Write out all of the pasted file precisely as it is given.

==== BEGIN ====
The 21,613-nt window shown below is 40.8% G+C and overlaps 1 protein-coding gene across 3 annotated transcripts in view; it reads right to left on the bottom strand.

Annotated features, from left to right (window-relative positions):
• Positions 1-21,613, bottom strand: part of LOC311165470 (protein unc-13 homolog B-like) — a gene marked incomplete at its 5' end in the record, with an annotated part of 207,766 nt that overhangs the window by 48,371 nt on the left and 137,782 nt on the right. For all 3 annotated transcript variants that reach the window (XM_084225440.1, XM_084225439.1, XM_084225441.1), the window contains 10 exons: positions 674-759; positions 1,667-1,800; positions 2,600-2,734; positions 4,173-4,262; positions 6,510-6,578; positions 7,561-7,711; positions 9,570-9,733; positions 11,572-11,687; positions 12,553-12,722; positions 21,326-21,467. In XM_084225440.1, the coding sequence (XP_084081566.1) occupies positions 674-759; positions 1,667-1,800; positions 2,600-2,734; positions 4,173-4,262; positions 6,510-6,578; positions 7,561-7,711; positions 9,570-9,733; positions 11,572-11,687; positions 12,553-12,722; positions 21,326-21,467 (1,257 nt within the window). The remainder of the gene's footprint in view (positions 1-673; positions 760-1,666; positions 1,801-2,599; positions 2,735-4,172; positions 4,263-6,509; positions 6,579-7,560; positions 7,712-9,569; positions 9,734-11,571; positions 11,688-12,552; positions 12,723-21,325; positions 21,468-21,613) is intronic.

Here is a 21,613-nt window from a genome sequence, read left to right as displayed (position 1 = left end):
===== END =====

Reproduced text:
The 21,613-nt window shown below is 40.8% G+C and overlaps 1 protein-coding gene across 3 annotated transcripts in view; it reads right to left on the bottom strand.

Annotated features, from left to right (window-relative positions):
• Positions 1-21,613, bottom strand: part of LOC311165470 (protein unc-13 homolog B-like) — a gene marked incomplete at its 5' end in the record, with an annotated part of 207,766 nt that overhangs the window by 48,371 nt on the left and 137,782 nt on the right. For all 3 annotated transcript variants that reach the window (XM_084225440.1, XM_084225439.1, XM_084225441.1), the window contains 10 exons: positions 674-759; positions 1,667-1,800; positions 2,600-2,734; positions 4,173-4,262; positions 6,510-6,578; positions 7,561-7,711; positions 9,570-9,733; positions 11,572-11,687; positions 12,553-12,722; positions 21,326-21,467. In XM_084225440.1, the coding sequence (XP_084081566.1) occupies positions 674-759; positions 1,667-1,800; positions 2,600-2,734; positions 4,173-4,262; positions 6,510-6,578; positions 7,561-7,711; positions 9,570-9,733; positions 11,572-11,687; positions 12,553-12,722; positions 21,326-21,467 (1,257 nt within the window). The remainder of the gene's footprint in view (positions 1-673; positions 760-1,666; positions 1,801-2,599; positions 2,735-4,172; positions 4,263-6,509; positions 6,579-7,560; positions 7,712-9,569; positions 9,734-11,571; positions 11,688-12,552; positions 12,723-21,325; positions 21,468-21,613) is intronic.

Here is a 21,613-nt window from a genome sequence, read left to right as displayed (position 1 = left end):